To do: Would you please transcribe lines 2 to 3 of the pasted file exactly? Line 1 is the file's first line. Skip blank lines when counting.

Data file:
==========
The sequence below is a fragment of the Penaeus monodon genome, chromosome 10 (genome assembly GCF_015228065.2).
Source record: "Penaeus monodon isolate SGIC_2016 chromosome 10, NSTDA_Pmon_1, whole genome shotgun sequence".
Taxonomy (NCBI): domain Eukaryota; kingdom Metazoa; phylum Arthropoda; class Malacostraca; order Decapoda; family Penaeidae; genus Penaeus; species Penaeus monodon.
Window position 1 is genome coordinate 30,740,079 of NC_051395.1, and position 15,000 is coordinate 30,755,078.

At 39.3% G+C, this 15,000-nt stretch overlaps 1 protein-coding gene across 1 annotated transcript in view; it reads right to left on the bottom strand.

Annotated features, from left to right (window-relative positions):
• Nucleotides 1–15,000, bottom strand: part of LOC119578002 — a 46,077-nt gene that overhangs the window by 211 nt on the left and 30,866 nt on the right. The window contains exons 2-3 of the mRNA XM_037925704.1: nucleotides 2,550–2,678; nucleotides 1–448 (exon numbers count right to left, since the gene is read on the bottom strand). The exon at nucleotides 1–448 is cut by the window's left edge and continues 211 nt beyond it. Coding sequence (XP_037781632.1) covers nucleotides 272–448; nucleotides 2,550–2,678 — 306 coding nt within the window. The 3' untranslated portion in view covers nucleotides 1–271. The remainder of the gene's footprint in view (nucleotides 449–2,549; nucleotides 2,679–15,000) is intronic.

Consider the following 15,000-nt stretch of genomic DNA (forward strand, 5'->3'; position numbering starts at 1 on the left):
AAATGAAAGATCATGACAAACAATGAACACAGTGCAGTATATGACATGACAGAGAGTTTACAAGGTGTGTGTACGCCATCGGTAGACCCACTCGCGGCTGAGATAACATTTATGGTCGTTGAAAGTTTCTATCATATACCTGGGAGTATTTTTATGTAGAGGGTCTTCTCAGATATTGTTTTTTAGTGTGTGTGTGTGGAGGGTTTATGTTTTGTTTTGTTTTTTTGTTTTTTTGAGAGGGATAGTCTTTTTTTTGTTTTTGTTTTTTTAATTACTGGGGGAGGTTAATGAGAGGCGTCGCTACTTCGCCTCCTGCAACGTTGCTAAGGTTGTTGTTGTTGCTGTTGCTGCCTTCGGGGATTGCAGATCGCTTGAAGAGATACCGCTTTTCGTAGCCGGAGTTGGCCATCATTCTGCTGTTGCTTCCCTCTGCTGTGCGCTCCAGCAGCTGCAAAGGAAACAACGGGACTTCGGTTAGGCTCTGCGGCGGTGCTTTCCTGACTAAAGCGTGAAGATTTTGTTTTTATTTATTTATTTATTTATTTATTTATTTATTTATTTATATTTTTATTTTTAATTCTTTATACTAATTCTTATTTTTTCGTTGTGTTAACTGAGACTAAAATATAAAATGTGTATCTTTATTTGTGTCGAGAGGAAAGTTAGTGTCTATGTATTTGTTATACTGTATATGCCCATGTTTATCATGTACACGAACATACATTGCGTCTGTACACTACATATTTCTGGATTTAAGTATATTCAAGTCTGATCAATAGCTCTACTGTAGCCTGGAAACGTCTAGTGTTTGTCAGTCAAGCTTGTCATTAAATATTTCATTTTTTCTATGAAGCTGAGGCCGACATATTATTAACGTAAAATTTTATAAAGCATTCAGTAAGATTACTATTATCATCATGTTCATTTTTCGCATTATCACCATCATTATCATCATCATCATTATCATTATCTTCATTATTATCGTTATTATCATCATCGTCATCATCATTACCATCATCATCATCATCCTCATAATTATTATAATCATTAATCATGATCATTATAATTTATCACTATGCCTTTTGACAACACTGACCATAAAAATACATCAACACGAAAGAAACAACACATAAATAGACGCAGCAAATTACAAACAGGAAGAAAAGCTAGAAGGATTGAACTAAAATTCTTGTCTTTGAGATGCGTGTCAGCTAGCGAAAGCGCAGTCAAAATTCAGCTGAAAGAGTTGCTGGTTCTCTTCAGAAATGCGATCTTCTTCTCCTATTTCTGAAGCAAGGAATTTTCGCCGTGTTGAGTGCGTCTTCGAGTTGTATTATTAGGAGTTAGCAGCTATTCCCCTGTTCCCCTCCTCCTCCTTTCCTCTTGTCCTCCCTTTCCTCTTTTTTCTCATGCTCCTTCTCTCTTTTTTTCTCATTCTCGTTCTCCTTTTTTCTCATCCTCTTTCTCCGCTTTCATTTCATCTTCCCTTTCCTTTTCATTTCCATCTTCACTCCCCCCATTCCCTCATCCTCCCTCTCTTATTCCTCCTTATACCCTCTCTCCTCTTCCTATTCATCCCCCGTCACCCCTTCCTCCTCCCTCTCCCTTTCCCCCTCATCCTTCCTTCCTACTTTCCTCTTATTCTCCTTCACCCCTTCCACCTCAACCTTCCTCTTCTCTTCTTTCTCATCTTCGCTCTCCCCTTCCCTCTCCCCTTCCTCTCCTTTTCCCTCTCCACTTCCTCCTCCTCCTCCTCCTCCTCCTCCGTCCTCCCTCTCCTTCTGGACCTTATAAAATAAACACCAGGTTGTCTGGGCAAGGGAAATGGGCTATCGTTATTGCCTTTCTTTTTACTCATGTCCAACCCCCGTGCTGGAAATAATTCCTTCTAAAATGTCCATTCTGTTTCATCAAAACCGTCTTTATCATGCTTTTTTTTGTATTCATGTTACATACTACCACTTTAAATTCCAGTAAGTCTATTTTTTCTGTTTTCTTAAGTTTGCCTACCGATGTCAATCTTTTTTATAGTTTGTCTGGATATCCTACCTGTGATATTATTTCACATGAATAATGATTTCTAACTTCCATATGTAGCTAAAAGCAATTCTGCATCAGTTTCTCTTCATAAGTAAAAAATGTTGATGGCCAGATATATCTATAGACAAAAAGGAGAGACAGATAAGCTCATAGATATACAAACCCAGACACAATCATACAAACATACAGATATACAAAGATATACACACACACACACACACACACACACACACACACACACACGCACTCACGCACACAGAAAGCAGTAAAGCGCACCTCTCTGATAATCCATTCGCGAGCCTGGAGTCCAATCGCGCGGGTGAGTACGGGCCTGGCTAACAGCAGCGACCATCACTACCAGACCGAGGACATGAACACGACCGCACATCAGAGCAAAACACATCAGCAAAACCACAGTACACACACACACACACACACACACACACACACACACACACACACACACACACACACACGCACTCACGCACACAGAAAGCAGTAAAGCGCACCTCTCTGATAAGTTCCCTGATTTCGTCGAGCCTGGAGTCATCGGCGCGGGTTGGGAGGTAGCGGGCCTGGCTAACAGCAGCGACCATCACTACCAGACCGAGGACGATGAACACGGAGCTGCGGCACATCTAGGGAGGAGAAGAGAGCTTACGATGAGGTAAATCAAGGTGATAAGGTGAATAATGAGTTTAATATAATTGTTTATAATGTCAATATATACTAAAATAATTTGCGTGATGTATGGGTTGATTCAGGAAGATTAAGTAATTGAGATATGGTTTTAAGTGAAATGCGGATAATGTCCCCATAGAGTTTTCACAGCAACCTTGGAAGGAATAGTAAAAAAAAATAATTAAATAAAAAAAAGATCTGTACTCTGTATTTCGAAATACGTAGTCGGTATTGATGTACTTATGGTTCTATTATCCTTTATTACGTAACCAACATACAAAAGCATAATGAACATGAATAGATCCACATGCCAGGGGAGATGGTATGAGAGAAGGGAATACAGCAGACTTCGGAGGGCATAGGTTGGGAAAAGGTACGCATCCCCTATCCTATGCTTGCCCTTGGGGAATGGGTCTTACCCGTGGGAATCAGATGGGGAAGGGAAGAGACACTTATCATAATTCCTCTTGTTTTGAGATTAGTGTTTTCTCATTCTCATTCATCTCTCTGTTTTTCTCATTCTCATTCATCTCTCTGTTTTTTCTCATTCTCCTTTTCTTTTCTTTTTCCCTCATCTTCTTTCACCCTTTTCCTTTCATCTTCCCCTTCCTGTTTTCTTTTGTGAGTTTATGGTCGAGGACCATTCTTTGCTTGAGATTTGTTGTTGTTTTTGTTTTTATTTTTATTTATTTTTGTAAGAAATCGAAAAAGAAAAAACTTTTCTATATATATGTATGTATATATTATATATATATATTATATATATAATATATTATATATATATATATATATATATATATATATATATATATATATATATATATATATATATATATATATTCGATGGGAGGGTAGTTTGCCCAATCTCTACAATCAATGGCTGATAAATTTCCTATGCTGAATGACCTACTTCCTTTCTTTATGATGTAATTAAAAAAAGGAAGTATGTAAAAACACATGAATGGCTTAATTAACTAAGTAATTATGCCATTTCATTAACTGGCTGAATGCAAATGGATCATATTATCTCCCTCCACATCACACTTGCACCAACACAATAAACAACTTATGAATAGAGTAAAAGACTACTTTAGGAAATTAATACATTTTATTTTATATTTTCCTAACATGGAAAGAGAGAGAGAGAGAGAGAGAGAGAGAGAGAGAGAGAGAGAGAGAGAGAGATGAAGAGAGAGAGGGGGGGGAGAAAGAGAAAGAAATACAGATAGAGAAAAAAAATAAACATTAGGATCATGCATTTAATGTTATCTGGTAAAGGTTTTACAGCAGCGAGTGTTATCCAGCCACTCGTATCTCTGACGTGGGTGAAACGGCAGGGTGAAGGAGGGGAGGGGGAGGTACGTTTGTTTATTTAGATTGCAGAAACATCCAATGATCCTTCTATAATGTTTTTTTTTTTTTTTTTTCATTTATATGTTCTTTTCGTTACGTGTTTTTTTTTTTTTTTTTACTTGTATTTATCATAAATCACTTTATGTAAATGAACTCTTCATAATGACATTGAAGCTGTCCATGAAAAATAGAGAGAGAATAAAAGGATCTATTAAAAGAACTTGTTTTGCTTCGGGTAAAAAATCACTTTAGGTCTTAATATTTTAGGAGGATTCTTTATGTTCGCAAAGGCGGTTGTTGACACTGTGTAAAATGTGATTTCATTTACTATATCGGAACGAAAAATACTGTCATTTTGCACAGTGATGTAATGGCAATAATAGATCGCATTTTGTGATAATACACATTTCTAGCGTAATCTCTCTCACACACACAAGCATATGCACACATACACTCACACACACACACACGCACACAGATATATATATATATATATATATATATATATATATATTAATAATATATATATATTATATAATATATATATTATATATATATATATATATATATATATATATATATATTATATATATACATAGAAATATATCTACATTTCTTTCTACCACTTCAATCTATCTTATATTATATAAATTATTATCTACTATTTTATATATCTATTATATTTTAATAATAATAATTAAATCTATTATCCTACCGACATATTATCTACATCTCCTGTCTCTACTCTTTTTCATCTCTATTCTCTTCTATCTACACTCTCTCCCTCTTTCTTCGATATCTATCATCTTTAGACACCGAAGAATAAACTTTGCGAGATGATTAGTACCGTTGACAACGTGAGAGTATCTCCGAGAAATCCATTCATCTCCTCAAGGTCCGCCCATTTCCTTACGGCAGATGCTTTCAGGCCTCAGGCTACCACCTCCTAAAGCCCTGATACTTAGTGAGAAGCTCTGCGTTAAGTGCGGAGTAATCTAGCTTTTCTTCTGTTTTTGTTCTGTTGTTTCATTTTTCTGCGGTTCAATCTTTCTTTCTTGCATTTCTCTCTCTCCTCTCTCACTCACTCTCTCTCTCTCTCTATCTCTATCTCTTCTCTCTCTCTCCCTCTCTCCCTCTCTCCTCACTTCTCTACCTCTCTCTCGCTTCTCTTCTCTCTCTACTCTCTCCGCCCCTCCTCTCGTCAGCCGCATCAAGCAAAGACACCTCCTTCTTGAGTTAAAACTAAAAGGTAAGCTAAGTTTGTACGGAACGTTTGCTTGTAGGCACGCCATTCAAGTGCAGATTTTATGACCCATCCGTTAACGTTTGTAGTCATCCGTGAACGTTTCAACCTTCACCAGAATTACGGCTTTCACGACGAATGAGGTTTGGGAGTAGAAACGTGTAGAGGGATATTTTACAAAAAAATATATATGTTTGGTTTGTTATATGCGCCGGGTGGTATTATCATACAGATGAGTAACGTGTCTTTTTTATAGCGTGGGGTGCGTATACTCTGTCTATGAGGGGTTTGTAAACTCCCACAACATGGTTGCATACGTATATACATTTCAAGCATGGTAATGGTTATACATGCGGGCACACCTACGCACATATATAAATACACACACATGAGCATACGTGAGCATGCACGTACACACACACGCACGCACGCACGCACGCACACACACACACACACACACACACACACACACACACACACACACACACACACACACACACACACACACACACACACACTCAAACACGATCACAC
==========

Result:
Source record: "Penaeus monodon isolate SGIC_2016 chromosome 10, NSTDA_Pmon_1, whole genome shotgun sequence".
Taxonomy (NCBI): domain Eukaryota; kingdom Metazoa; phylum Arthropoda; class Malacostraca; order Decapoda; family Penaeidae; genus Penaeus; species Penaeus monodon.